In this movie the mutant speedster Quicksilver saves a bunch of Charles Xavier’s gifted youngsters when the X-Mansion blows up. Sadly that is about the only true heroic moment in this film. Sure it’s fun seeing superheroes slugging it out with supervillainous counterparts or in the case of Batman V Superman: Dawn of Justice and Captain America: Civil War superheroes slugging it out with each other, but my question is that with all this massive carnage, supposedly on the behest of humanity, is that a good thing? Way back in the year 2000 Bryan Singer gave us the first X-Men movie, a film that most would agree really started the current superhero boom, and it dealt with the villainous Magneto’s plan of turning all the world leaders into mutants to further his pro-mutant stance, but now it’s sixteen years later and history seems to be repeating itself. Is humanity any better off? Or more importantly can we get an original script out of Hollywood?
A long time ago Superman was pulling cats out of trees and stopping California from falling into the ocean, but now the percentage of “average joes” saved is infinitesimal to the amount that are killed when a superhero arrives on the scene. Both BVS and Civil War tried to explore this issue to varying degrees of success, but now with X-Men: Apocalypse we get a movie that makes the message clear, “Kill or lock up any and all super-powered persons you can find!” Its films like this that makes it hard for anyone to side with Professor Xavier or Captain America as the defense of “Without superheroes the supervillains would cause even more destruction” is getting harder and harder to swallow.
I found myself completely detached with most of the goings on in X-Men: Apocalypse, there just wasn’t much in way of emotional connections to any of these characters, and boy are there a lot of characters in this movie, so that when the credits finally rolled I just felt, “Meh.” I mean how many times can the world be on the brink of total destruction before one reaches the point of, “Fuck it, I don’t give a damn anymore.” I believe this all comes down to Hollywood always wanting to up the stakes for each movie in their respective franchises, and because upping the stakes emotionally isn’t enough they have to constantly blow shit up. But enough of my pontificating, let’s get down to the nitty gritty of X-Men: Apocalypse.
The movie begins in ancient Egypt where we learn that an all-powerful being had positioned himself as a god among the Egyptians, but when some of the locals destroyed his temple, trapping him and his “Four Horsemen” inside, mankind was given a few thousand year respite from his tyranny. Flash forward to the 1980s and CIA agent Moira MacTaggert (Rose Byrne) accidentally awakens the “god” while investigating some Egyptian cultists. This god is of course Apocalypse (Oscar Isaac) and he was the world’s first mutant. He immediately starts to recruit present day mutants to become his new horsemen, while overseas Professor Xavier (James McAvoy) is also recruiting mutants of his own but not for an army, they are for his school for gifted youngsters.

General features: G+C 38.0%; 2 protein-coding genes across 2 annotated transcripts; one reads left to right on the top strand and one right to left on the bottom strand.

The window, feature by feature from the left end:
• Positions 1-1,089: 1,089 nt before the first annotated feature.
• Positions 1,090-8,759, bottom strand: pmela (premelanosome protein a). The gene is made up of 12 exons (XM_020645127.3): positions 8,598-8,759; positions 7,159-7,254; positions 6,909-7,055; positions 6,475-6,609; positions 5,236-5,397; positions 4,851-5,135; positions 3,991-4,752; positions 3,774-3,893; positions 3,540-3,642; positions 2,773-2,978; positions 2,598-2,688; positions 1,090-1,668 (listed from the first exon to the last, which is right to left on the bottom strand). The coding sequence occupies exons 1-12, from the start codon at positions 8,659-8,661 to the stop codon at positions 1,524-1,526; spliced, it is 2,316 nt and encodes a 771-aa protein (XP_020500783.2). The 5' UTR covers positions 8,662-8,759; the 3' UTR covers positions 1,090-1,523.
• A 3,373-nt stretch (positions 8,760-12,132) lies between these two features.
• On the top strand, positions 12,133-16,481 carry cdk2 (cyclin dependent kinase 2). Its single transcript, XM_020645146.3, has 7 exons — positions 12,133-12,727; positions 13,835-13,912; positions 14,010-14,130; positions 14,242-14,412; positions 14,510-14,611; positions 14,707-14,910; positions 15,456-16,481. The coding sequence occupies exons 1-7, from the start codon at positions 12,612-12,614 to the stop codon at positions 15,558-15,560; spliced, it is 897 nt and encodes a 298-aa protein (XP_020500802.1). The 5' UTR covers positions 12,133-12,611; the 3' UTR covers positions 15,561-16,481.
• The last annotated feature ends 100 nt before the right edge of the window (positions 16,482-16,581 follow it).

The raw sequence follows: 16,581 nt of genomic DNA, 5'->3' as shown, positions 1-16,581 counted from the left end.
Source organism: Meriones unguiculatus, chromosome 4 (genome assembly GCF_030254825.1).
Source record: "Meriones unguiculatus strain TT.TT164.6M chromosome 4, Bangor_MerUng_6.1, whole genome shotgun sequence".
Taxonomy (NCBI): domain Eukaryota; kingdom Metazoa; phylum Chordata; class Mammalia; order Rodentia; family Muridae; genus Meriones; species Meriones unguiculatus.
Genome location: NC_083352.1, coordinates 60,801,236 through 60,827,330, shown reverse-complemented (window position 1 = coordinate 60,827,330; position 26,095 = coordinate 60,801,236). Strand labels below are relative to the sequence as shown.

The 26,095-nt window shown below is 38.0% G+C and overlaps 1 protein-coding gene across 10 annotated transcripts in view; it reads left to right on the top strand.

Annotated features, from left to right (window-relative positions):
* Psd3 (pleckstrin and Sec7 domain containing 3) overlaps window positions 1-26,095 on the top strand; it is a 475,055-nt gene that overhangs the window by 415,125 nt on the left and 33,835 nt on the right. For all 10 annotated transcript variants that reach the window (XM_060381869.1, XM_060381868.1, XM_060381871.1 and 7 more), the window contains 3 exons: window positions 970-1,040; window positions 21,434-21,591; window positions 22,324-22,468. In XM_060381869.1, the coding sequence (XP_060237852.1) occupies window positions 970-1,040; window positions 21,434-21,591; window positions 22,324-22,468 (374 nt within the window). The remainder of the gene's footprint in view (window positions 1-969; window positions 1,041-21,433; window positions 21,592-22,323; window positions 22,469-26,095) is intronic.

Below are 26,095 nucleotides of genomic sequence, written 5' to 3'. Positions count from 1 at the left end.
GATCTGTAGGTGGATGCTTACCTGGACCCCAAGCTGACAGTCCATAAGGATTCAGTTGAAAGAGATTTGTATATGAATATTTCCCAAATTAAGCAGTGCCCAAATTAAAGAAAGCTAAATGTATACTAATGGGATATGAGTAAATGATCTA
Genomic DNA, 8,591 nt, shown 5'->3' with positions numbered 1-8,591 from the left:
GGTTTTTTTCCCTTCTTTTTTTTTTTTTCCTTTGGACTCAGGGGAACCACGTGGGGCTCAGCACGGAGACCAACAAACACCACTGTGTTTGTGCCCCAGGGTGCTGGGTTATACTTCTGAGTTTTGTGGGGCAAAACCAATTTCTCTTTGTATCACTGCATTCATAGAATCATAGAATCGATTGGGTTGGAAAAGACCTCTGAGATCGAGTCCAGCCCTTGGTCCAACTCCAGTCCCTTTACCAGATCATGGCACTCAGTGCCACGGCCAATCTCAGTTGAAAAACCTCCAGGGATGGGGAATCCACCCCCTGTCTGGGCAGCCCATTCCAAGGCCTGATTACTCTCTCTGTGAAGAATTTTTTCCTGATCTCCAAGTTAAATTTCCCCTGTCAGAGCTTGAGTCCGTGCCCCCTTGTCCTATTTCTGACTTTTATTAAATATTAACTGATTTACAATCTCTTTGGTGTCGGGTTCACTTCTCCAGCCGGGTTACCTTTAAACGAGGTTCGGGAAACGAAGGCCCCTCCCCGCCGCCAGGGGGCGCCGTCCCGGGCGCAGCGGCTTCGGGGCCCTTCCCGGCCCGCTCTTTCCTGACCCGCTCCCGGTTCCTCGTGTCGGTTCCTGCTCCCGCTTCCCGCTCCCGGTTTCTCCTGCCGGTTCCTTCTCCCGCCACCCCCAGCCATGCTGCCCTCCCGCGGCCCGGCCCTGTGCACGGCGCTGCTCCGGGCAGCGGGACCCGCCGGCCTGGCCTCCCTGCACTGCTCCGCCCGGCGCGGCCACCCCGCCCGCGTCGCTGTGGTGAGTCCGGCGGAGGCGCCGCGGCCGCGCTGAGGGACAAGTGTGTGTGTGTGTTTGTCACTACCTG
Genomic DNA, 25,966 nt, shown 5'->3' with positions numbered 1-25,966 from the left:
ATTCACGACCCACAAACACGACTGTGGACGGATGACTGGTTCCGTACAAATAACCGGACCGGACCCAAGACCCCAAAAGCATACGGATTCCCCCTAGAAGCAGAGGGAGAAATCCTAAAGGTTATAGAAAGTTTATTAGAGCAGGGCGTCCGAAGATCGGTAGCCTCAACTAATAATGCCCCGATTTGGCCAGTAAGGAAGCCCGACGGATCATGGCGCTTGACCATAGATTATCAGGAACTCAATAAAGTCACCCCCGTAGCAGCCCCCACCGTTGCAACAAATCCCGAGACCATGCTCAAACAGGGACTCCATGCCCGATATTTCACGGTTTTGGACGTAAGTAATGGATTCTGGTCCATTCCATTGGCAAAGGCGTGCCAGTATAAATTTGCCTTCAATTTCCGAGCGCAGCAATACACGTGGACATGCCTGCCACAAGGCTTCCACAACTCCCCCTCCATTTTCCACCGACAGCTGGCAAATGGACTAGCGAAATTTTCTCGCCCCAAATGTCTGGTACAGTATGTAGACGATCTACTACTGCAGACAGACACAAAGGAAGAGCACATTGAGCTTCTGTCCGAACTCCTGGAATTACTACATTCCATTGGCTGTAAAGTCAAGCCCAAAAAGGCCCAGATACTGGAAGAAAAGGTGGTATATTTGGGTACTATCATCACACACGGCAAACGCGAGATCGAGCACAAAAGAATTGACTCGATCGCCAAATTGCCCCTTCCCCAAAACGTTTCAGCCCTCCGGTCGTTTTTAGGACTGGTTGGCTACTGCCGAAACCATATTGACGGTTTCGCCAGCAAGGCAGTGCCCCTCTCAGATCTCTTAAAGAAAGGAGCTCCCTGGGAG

I’d say over fifty percent of this movie is introducing us to mutants. We get Raven/Mystique (Jennifer Lawrence) rescuing Nightcrawler/Kurt Wagner (Kodi Smit-McPhee) and Angel (Ben Hardy) from an East Berlin underground fight club that forces mutants to fight each other. Raven takes Kurt to see Caliban (Tómas Lemarquis) a mutant black marketer who runs some kind of Underground Railroad or something.
Note: In the comics Caliban was a member of the mutant group known as the Morlocks, and he’d eventually become one of Apocalypse’s Horsemen because he was offered greater power, but in this movie it’s his bodyguard Psylocke (Olivia Munn) who catches Apocalypse’s eye. One assumes her sexy outfit and cool purple sword were just too hard to pass up.
Meanwhile stateside teenage Scott Summers/Cyclops’ (Tye Sheridan) mutant powers manifest while being tormented by a school bully, his ability to fire destructive optic blasts whenever he opens his eyes is something most schools will not overlook, and so his brother Alex/Havok (Lucas Till) brings him to Xavier’s school to learn to control this new and destructive power. While at this school he runs into Jean Grey (Sophie Turner) a young woman who is telepathic as well as telekinetic, and we get glimpses of their future together…that is if her dreams of the End of the World don’t come true. Meanwhile over in Cairo a pickpocket by the name of Ororo Munroe/Storm (Alexandra Shipp) is recruited by Apocalypse and he amps up her power which causes her to get her trademark white hair. As Storm is one of my favorite X-Men this change from her origin of being found by Xavier really pissed me off.